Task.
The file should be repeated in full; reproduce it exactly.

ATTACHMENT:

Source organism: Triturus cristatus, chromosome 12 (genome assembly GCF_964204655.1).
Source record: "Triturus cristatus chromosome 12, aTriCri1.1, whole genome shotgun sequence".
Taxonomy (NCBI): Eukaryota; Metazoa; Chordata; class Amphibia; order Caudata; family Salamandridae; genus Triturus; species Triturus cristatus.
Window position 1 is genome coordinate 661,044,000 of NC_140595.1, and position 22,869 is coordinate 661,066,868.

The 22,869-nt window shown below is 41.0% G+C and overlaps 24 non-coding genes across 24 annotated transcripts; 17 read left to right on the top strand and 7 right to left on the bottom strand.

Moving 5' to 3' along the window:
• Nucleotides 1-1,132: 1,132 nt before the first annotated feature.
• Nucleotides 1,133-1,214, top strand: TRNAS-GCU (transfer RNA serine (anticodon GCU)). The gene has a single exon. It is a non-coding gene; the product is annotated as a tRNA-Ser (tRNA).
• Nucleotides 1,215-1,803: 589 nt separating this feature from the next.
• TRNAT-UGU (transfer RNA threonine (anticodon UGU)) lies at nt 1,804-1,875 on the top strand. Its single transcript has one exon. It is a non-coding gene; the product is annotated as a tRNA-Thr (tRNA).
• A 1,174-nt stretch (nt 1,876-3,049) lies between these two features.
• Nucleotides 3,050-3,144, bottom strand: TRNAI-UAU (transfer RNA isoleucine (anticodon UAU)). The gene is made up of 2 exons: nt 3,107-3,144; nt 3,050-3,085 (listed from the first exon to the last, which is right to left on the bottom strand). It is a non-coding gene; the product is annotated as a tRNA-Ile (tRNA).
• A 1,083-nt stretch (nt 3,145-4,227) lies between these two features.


Source organism: Triturus cristatus, chromosome 12 (genome assembly GCF_964204655.1).
Source record: "Triturus cristatus chromosome 12, aTriCri1.1, whole genome shotgun sequence".
Taxonomy (NCBI): Eukaryota; Metazoa; Chordata; class Amphibia; order Caudata; family Salamandridae; genus Triturus; species Triturus cristatus.
Window position 1 is genome coordinate 661,044,000 of NC_140595.1, and position 22,869 is coordinate 661,066,868.

The 22,869-nt window shown below is 41.0% G+C and overlaps 24 non-coding genes across 24 annotated transcripts; 17 read left to right on the top strand and 7 right to left on the bottom strand.

Moving 5' to 3' along the window:
• Nucleotides 1-1,132: 1,132 nt before the first annotated feature.
• Nucleotides 1,133-1,214, top strand: TRNAS-GCU (transfer RNA serine (anticodon GCU)). The gene has a single exon. It is a non-coding gene; the product is annotated as a tRNA-Ser (tRNA).
• Nucleotides 1,215-1,803: 589 nt separating this feature from the next.
• TRNAT-UGU (transfer RNA threonine (anticodon UGU)) lies at nt 1,804-1,875 on the top strand. Its single transcript has one exon. It is a non-coding gene; the product is annotated as a tRNA-Thr (tRNA).
• A 1,174-nt stretch (nt 1,876-3,049) lies between these two features.
• Nucleotides 3,050-3,144, bottom strand: TRNAI-UAU (transfer RNA isoleucine (anticodon UAU)). The gene is made up of 2 exons: nt 3,107-3,144; nt 3,050-3,085 (listed from the first exon to the last, which is right to left on the bottom strand). It is a non-coding gene; the product is annotated as a tRNA-Ile (tRNA).
• A 1,083-nt stretch (nt 3,145-4,227) lies between these two features.